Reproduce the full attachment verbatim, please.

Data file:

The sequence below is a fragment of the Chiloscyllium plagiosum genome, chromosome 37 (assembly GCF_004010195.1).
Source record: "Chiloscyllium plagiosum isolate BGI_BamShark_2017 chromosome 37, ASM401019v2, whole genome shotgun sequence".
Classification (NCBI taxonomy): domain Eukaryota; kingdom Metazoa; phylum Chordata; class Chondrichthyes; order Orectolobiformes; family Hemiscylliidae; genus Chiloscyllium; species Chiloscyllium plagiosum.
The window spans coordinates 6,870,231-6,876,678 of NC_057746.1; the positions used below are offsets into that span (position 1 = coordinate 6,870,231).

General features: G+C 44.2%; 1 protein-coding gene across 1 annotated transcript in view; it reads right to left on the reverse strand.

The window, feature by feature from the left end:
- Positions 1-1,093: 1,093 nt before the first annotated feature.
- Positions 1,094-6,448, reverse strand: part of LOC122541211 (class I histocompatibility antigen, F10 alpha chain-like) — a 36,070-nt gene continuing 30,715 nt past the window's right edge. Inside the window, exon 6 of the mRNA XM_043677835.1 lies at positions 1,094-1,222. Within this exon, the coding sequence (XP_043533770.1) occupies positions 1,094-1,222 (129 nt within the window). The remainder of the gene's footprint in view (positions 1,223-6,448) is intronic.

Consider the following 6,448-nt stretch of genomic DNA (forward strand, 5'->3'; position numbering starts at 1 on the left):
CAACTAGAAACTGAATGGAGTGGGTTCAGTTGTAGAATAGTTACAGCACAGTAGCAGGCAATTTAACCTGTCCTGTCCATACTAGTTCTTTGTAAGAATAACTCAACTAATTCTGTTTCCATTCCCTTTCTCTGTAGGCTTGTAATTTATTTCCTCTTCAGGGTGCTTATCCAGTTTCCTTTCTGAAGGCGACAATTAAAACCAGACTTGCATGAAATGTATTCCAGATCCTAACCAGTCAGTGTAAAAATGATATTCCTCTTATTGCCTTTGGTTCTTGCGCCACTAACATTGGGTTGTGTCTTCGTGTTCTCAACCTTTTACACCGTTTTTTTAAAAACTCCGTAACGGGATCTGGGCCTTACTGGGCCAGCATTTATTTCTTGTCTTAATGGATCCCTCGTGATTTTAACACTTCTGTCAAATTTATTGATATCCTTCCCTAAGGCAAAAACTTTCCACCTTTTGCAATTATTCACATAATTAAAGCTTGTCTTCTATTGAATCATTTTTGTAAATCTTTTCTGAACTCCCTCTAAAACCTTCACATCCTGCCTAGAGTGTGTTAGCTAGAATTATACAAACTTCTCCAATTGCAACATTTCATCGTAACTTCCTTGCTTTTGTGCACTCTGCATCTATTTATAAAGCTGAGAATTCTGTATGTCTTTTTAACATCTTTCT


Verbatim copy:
The sequence below is a fragment of the Chiloscyllium plagiosum genome, chromosome 37 (assembly GCF_004010195.1).
Source record: "Chiloscyllium plagiosum isolate BGI_BamShark_2017 chromosome 37, ASM401019v2, whole genome shotgun sequence".
Classification (NCBI taxonomy): domain Eukaryota; kingdom Metazoa; phylum Chordata; class Chondrichthyes; order Orectolobiformes; family Hemiscylliidae; genus Chiloscyllium; species Chiloscyllium plagiosum.
The window spans coordinates 6,870,231-6,876,678 of NC_057746.1; the positions used below are offsets into that span (position 1 = coordinate 6,870,231).

General features: G+C 44.2%; 1 protein-coding gene across 1 annotated transcript in view; it reads right to left on the reverse strand.

The window, feature by feature from the left end:
- Positions 1-1,093: 1,093 nt before the first annotated feature.
- Positions 1,094-6,448, reverse strand: part of LOC122541211 (class I histocompatibility antigen, F10 alpha chain-like) — a 36,070-nt gene continuing 30,715 nt past the window's right edge. Inside the window, exon 6 of the mRNA XM_043677835.1 lies at positions 1,094-1,222. Within this exon, the coding sequence (XP_043533770.1) occupies positions 1,094-1,222 (129 nt within the window). The remainder of the gene's footprint in view (positions 1,223-6,448) is intronic.

Consider the following 6,448-nt stretch of genomic DNA (forward strand, 5'->3'; position numbering starts at 1 on the left):
CAACTAGAAACTGAATGGAGTGGGTTCAGTTGTAGAATAGTTACAGCACAGTAGCAGGCAATTTAACCTGTCCTGTCCATACTAGTTCTTTGTAAGAATAACTCAACTAATTCTGTTTCCATTCCCTTTCTCTGTAGGCTTGTAATTTATTTCCTCTTCAGGGTGCTTATCCAGTTTCCTTTCTGAAGGCGACAATTAAAACCAGACTTGCATGAAATGTATTCCAGATCCTAACCAGTCAGTGTAAAAATGATATTCCTCTTATTGCCTTTGGTTCTTGCGCCACTAACATTGGGTTGTGTCTTCGTGTTCTCAACCTTTTACACCGTTTTTTTAAAAACTCCGTAACGGGATCTGGGCCTTACTGGGCCAGCATTTATTTCTTGTCTTAATGGATCCCTCGTGATTTTAACACTTCTGTCAAATTTATTGATATCCTTCCCTAAGGCAAAAACTTTCCACCTTTTGCAATTATTCACATAATTAAAGCTTGTCTTCTATTGAATCATTTTTGTAAATCTTTTCTGAACTCCCTCTAAAACCTTCACATCCTGCCTAGAGTGTGTTAGCTAGAATTATACAAACTTCTCCAATTGCAACATTTCATCGTAACTTCCTTGCTTTTGTGCACTCTGCATCTATTTATAAAGCTGAGAATTCTGTATGTCTTTTTAACATCTTTCT